The next 30% of your budget goes towards wants — This is anything you want to spend your money on but don’t have to.
The final 20% of your budget goes toward debt and savings. This would be expenses like student loans, credit cards, retirement accounts, and your emergency fund.
One of the most eye-opening things about using this budget is realizing just how much you’re spending on housing. In parts of the country where housing is expensive, you might have to spend more of your pay on rent or your mortgage. But using this budget might also be a sign it’s time to change your housing situation.
Refinance your student loan
Brandon and I have a lot of student loan debt — Like, a combined six-figures. Most of that debt was in the form of federal loans with fairly low interest rates. But a bit of it was a private loan with a 14% interest (painful, I know).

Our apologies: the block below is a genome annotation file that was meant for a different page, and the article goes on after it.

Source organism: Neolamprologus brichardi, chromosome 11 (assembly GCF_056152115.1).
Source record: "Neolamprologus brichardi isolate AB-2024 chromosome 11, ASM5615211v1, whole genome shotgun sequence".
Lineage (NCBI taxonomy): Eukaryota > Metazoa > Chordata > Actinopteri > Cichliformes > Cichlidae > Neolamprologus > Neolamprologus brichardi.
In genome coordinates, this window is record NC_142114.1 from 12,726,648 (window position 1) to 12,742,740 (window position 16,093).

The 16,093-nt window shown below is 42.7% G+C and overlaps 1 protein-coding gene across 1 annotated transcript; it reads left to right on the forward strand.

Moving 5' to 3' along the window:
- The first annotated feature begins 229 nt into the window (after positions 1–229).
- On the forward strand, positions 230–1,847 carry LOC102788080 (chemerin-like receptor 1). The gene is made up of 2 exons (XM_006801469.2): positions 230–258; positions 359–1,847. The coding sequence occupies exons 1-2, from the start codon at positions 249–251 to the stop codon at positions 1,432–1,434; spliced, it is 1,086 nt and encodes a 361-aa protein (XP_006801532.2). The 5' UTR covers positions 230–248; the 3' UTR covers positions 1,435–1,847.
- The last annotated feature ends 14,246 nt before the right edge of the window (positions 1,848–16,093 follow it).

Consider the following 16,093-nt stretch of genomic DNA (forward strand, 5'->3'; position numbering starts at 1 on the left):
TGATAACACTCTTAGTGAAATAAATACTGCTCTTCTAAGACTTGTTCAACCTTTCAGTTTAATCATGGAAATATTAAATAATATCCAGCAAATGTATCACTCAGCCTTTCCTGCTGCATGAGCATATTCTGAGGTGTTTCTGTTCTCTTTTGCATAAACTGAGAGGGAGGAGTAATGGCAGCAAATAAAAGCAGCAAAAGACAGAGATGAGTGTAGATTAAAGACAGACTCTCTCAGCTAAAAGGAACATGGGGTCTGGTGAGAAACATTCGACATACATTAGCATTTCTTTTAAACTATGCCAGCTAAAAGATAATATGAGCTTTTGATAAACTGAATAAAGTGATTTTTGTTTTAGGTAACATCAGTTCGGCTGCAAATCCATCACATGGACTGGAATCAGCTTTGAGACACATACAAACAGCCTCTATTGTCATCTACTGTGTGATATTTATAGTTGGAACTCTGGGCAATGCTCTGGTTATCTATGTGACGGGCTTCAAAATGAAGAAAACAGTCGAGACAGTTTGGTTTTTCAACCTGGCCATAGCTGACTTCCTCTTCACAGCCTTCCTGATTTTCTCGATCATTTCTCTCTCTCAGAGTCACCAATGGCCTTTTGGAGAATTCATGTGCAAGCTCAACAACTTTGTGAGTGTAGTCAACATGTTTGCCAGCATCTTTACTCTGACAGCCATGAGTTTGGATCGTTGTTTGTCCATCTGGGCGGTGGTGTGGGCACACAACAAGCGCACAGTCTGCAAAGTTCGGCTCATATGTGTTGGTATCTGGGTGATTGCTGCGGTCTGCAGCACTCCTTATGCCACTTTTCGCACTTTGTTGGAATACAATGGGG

One of the best money decisions we made to help save money every month was to refinance that loan.
We did a bit of research and decided to use the company CommonBond to refinance those private loans.
We chose CommonBond for a couple of reasons. The first reason is that they offered us a great interest rate (well under half of what we had before). The other reason we chose CommonBond is that they partner with Pencils of Promise to pay for schools, teachers, and technology in the developing world.
Analyze your biggest money leaks
It’s probably safe to say that we’ve all got a money leak or two, which is the splurge item that you tend to spend a bit too much money on. For Brandon and me, those money leaks are food and concert tickets.
Once you can identify your money leaks, you can start to address them. For us, this meant making several changes.
First, we cut back on eating and drinking out. We also started cooking budget meals at home, and making cocktails at home on the nights we felt tempted to go out. Finally, this meant restricting ourselves to one concert per month.